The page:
Stuck for a name no more!

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Stuck for a name no more!

Postby arclight » February 16th, 2006, 10:04 am

Rummaging through my voluminous mail bucket this morning, I found a link to the US Census list of common last and first (male and female) names at http://www.census.gov/genealogy/names/names_files.html

I know I tend to name kids "Timmy" (TIMOTHY 0.640%, TIM 0.104%, TIMMY 0.019% =~ 0.763% of the male population) and there's a lot of "Sally" going on out there (SALLY 0.135%, SALLIE 0.024%, SALLEY 0.001% =~ 0.160%)

"Bobby" also shows up a lot, but it's more justifiable (ROBERT 3.143%, BOBBY 0.223%, ROBERTO 0.097%, BOB 0.055%, ROBBIE 0.016%, ROB 0.013%, BOBBIE 0.010%, ROBBY 0.008%, ROBT 0.005% =~ 3.570%) I was surprised that "Janice" was more popular than I thought. "Smedley" and "Snidely" don't even make the list of first names, though there are about 2.5 times as many "Sherman"s than "Adolph"s.

Anyway, if you find yourself repeating the same names over again and you want a little inspiration, take a look at the files and see what strikes you. And if you're looking for a dead-giveaway generic alias, take one each of the top ten first and last names ("My name is James ... Smith, human. I am normal.")

Note also that "Boris" is only slightly less popular than "Kareem," though I wouldn't read too much into that. :)
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Postby Wesley » February 16th, 2006, 10:44 am

Were you spying on our rehearsal? I made a vow just last night to stop calling kids "little Timmy." Lasted all of 15, maybe 16, minutes.
But from now on, every last one of the little bastards will be a Donald.
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Postby kbadr » February 16th, 2006, 10:44 am

Yay! I'm marginally more popular than an imaginary torturer!

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Postby Mo Daviau » February 16th, 2006, 12:51 pm

I'm trying to make a point to use the extremely modern baby names of today. Sally and Timmy were born in the 1940s, but today's babies have names like:

"Tiffany/Brittany/Ashley/Nevaeh/Taylor/Savannah/Emma, sweetie, get mommy another Xanax!"
"Dakota/Hunter/Bradley/Kareem/Chase/Zach/Lance/Luke, the Grand Marnier is only for grownups..."

Simple, plain Anglo-American names like Timmy/Tommy/Johnny and Mary/Sally/Ann really don't get much play among people having babies nowadays. There is a shift towards surnames and names that sound more regal than plain, plus the usual Biblical or manly standards among boys.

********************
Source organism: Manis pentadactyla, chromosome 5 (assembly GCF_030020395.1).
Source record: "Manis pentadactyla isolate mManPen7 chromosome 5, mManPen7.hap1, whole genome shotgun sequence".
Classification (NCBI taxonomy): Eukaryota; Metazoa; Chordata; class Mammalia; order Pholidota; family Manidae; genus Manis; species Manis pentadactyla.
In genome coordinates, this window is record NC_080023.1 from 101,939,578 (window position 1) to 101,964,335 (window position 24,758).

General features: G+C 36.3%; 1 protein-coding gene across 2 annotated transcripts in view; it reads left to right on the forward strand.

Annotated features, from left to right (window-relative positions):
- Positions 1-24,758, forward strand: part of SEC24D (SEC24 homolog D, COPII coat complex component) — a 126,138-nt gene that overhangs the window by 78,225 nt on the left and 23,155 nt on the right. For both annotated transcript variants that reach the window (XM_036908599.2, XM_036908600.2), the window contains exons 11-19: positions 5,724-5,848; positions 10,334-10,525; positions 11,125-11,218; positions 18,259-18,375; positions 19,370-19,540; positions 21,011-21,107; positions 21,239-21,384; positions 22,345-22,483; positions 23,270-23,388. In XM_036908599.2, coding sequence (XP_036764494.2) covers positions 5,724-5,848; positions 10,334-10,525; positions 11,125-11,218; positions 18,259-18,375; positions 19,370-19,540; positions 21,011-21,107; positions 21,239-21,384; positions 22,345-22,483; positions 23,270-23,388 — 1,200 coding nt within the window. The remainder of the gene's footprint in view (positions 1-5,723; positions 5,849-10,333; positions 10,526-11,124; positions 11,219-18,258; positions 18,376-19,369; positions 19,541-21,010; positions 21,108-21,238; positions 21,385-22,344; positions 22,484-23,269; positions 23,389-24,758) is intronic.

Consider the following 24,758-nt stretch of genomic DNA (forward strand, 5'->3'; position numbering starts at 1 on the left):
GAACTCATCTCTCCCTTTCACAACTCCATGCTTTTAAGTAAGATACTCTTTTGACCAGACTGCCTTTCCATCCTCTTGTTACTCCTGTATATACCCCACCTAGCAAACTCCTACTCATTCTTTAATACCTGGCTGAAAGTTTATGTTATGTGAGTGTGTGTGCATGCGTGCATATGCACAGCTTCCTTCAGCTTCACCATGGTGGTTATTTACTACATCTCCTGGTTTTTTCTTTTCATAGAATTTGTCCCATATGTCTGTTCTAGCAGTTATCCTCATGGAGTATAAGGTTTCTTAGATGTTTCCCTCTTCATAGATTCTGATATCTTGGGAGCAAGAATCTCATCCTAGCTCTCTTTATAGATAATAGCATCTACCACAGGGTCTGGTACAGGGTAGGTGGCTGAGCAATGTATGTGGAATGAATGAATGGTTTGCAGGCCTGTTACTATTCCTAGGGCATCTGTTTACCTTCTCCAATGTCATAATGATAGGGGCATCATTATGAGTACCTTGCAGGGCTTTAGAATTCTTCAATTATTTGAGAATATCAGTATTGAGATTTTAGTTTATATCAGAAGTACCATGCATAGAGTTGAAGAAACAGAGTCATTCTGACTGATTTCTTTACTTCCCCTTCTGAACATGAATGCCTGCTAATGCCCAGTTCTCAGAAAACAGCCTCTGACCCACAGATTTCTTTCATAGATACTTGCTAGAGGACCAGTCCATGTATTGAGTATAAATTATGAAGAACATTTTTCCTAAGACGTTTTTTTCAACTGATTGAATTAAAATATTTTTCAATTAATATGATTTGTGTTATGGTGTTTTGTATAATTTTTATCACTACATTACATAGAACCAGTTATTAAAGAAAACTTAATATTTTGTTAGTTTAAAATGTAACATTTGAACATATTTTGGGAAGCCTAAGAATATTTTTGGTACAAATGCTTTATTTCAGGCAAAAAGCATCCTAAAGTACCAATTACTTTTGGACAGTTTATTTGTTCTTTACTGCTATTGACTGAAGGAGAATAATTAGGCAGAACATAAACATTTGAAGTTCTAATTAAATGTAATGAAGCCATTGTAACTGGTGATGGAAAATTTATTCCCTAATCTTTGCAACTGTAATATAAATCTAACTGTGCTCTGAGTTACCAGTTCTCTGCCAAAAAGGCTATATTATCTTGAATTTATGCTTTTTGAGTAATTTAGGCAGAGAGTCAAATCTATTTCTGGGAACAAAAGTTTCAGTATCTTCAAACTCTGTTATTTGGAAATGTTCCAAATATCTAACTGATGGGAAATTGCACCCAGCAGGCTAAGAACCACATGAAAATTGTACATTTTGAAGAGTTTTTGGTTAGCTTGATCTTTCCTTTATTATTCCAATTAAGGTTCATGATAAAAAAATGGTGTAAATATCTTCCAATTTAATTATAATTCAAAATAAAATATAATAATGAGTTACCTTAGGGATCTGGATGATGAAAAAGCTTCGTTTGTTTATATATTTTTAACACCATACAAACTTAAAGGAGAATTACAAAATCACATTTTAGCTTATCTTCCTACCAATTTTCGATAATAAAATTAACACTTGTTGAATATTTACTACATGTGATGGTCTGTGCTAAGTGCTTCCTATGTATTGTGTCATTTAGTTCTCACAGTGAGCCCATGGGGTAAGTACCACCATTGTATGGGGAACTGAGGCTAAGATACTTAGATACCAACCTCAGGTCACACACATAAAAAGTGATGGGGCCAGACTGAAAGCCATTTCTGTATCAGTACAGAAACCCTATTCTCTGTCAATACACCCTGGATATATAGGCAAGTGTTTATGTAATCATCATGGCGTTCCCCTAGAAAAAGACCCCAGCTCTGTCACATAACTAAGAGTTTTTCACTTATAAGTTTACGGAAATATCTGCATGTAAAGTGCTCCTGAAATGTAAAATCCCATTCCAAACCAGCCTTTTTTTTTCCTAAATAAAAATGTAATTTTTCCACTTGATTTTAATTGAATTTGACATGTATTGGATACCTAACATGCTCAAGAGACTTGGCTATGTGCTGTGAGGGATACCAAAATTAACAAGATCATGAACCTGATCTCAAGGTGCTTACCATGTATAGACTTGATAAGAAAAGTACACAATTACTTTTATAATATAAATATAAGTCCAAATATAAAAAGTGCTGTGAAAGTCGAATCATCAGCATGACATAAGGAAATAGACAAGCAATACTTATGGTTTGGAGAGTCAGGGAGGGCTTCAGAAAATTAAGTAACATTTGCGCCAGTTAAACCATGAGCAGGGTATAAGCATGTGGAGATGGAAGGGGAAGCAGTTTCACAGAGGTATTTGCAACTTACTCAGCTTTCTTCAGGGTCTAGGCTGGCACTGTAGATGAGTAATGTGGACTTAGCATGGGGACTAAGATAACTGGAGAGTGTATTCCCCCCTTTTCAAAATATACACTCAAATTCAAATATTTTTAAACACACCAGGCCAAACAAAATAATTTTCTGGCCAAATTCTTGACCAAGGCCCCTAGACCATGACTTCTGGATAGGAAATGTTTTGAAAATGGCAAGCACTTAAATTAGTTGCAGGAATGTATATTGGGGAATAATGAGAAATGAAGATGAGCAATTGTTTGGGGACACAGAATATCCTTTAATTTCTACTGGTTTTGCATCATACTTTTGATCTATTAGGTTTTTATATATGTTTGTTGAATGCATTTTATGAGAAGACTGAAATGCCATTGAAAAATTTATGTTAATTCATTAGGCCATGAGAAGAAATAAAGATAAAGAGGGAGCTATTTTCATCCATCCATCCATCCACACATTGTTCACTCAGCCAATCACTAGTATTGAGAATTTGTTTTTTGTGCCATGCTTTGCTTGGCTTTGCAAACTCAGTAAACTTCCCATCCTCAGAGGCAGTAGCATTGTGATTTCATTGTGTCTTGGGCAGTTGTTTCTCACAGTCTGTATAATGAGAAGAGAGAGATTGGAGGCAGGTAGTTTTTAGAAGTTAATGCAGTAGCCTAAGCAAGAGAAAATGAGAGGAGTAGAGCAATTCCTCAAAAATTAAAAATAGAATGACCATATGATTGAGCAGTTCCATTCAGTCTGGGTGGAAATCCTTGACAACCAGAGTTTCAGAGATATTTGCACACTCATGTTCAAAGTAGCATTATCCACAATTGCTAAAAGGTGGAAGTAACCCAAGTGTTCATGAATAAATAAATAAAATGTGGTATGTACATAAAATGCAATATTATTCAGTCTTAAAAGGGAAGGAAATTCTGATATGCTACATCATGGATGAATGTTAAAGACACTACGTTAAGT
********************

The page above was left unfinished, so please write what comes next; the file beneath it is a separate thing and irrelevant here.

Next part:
I still assert that Lance Armstrong would not be as revered and famous as he is if he were named John Smith or Melvin Weiner.
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Postby kbadr » February 16th, 2006, 1:05 pm

This site's pretty interesting. Trends in baby names are almost creepy. I now understand why every class I was in had 27 Jennifers in it.

http://babynamewizard.com/namevoyager/lnv0105.html

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Postby nadine » February 16th, 2006, 1:17 pm

Waaaah.

I thought my name was more unique then that here. out of 415 out of 4275??

nadine.
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Postby Evilpandabear » February 16th, 2006, 1:46 pm

haha, we peaked in the 60's but now jay's are at an all time low!
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Postby Wesley » February 16th, 2006, 2:23 pm

I was riding a wave when I was named, 121 in the 1970's. Although names starting with "W" in general are in a nosedive! Could be worse, though, I could be a Myron. Those poor bastards have all but died out. Or a Mort--no wonder no one has any Uncle Morts anymore. This also explains why I work with so many Peters between the age of 40 and 60.

That's it, I'm doing away with this notion that characters need names at all. I will either call everyone I'm in a scene with by a petname ("snickerdoodle," most likely, but perhaps "lollipop" or "mon petit singe") or an assigned number ("Number 4726, get in here!")

Problem solved.
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Postby phlounderphil » February 16th, 2006, 5:07 pm

Woo! my name peaked 45 years before I was even born.

ah, Philip, a good old chap from the olden days.
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Postby Roy Janik » February 16th, 2006, 5:16 pm

phlounderphil wrote:Woo! my name peaked 45 years before I was even born.


Man, that ain't nuthin'. 'Roy' peaked in the 1890s, and has been rapidly descending ever since.
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Postby sara farr » February 17th, 2006, 12:55 pm

SARAH 0.508 18.469 23


How did you find the era where your name peaked?
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Postby valetoile » February 17th, 2006, 8:15 pm

just type in your name, and it will show you the graph for it.
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Postby mdalonzo » February 28th, 2006, 4:54 pm

Oddly, my name was number 1 in the 60's, 70's, 80's, and 90's...but my wife's name has never been in the top 1000 ever in any decade. Which makes us mediocre by averaging the popularity of names (a popular mathmatical formula, am I right, Andrea?)
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